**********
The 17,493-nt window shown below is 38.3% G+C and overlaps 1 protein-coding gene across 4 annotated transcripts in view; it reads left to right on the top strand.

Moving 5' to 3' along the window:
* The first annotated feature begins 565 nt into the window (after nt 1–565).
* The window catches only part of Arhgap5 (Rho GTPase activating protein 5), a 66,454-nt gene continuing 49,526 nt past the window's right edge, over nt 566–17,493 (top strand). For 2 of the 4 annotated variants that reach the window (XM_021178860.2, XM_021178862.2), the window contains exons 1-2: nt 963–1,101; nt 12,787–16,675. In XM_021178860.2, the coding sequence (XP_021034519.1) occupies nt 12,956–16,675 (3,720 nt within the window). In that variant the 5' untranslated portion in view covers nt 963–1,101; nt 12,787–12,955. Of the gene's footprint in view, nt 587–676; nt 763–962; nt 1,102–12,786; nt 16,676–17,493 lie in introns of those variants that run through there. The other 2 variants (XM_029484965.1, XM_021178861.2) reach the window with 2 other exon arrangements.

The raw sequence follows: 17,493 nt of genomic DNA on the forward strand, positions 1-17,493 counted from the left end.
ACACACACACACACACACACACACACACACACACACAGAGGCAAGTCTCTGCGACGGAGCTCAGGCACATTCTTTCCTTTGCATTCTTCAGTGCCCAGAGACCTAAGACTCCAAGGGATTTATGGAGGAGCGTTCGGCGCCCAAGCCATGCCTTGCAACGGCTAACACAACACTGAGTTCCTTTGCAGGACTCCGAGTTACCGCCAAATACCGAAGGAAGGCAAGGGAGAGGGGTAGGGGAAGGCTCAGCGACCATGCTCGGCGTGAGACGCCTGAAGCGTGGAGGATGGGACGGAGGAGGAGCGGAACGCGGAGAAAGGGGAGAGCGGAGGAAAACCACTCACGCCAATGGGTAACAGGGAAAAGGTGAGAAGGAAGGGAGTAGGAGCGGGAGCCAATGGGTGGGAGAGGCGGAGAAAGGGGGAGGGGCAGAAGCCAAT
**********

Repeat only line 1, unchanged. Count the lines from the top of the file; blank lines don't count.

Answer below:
The 17,493-nt window shown below is 38.3% G+C and overlaps 1 protein-coding gene across 4 annotated transcripts in view; it reads left to right on the top strand.